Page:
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Author larry
Recipients larry
Date 2022-02-15.18:06:14
SpamBayes Score -1.0
Marked as misclassified Yes
Message-id <>
It's considered good hygiene to use functools.update_wrapper() to make your wrapped functions look like the original.  However, when using functools.partial() to pre-supply arguments to a function, if you then call functools.update_wrapper() to update that partial object, inspect.signature() returns the *original* function's signature, not the *wrapped* function's signature.

To be precise: if you wrap a function with functools.partial() to pre-provide arguments, then immediately call inspect.signature() on that partial object, it returns the correct signature with the pre-filled parameters removed.  If you then call functools.update_wrapper() to update the partial from the original function, inspect.signature() now returns the *wrong* signature.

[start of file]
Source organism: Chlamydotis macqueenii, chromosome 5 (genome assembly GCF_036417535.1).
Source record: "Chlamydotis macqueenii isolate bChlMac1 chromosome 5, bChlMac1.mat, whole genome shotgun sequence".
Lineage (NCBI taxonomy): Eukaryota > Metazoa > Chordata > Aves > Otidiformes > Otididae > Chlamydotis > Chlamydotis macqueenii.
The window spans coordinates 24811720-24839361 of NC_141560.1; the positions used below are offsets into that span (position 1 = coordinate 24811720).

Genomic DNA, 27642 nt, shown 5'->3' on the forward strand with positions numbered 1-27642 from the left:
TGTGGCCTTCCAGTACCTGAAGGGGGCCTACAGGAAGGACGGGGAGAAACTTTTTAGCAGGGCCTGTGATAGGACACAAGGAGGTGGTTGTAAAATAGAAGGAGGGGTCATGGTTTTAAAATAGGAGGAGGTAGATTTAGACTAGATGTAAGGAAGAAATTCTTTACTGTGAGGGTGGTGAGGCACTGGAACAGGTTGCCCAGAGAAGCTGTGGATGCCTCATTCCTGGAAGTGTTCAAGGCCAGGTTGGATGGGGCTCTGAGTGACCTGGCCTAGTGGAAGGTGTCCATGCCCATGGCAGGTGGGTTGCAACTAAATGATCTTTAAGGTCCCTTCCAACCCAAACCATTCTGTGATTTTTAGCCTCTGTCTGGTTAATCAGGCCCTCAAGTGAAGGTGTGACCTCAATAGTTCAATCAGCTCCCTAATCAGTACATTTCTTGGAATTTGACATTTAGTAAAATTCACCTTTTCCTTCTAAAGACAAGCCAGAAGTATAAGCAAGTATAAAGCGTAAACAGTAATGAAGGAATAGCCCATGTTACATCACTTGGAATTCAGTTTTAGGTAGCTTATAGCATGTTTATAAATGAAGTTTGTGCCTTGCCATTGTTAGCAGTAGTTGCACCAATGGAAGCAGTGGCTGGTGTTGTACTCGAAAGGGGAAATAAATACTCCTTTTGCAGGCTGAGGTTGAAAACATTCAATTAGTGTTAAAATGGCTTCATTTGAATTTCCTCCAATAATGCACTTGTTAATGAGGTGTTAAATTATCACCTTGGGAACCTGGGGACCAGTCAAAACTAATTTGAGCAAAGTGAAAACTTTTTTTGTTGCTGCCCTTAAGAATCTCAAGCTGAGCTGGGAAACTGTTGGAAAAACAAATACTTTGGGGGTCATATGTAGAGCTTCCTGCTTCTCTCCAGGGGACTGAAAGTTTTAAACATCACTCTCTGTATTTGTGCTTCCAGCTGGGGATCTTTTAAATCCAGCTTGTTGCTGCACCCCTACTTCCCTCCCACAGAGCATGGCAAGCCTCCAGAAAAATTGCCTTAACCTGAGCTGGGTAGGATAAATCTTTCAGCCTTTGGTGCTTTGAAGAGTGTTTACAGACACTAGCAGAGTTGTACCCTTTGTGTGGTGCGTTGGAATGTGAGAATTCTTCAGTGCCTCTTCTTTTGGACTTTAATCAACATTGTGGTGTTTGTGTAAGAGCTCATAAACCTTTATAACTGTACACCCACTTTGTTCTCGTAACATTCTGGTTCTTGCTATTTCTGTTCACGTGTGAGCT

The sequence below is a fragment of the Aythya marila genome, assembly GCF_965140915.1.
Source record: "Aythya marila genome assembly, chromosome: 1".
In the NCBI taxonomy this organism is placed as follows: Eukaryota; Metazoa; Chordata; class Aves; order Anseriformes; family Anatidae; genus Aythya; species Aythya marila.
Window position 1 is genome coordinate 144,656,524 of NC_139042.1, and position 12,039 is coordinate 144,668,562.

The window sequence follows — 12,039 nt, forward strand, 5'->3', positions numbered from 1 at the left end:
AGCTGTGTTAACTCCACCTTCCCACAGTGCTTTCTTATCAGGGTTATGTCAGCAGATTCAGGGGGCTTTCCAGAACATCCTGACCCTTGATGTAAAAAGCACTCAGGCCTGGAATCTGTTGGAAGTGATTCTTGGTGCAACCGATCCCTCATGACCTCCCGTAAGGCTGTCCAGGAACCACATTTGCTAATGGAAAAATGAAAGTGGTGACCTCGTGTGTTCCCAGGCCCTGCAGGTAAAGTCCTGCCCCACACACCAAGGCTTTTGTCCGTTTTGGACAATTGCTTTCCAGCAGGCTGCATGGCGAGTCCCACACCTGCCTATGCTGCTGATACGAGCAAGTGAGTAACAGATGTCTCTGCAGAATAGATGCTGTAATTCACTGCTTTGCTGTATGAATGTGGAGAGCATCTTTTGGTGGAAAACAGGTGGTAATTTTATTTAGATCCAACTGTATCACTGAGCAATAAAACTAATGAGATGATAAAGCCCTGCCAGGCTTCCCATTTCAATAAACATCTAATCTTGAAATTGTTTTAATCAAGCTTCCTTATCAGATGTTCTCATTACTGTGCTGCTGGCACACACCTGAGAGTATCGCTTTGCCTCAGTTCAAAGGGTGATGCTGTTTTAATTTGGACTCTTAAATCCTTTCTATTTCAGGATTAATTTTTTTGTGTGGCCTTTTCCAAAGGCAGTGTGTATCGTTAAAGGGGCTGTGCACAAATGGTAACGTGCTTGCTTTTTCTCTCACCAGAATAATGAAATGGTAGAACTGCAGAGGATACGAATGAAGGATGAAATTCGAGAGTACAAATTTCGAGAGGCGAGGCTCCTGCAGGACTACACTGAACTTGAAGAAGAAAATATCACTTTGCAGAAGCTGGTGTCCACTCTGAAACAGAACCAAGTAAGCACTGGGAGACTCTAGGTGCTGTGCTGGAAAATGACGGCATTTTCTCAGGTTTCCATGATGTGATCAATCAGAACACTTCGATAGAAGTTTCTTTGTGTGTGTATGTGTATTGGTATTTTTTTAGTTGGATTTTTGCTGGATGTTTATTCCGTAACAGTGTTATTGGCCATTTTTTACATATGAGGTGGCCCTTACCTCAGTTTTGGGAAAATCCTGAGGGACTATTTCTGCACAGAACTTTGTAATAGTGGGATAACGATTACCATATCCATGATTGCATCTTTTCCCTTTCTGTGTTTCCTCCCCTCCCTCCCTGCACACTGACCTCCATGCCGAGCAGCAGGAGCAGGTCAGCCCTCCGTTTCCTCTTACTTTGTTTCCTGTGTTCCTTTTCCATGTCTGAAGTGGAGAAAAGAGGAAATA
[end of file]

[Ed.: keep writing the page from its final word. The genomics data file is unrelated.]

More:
I looked into it a little.  The specific thing changing inspect.signature()'s behavior is the '__wrapped__' attribute added by functools.update_wrapper().  By default inspect.signature() will unwrap partial objects, but only if it has a '__wrapped__' attribute.

This all looks pretty deliberate.  And it seems like there was some thought given to this wrinkle; inspect.signature() takes a "follow_wrapper_chains" parameter the user can supply to control this behavior.  But the default is True, meaning that by default it unwraps partial objects if they have a '__wrapped__'.

I admit I don't have any context for this.  Why do we want inspect.signature() to return the wrong signature by default?
Date User Action Args
2022-02-15 18:06:14larrysetrecipients: + larry
2022-02-15 18:06:14larrysetmessageid: <>
2022-02-15 18:06:14larrylinkissue46761 messages
2022-02-15 18:06:14larrycreate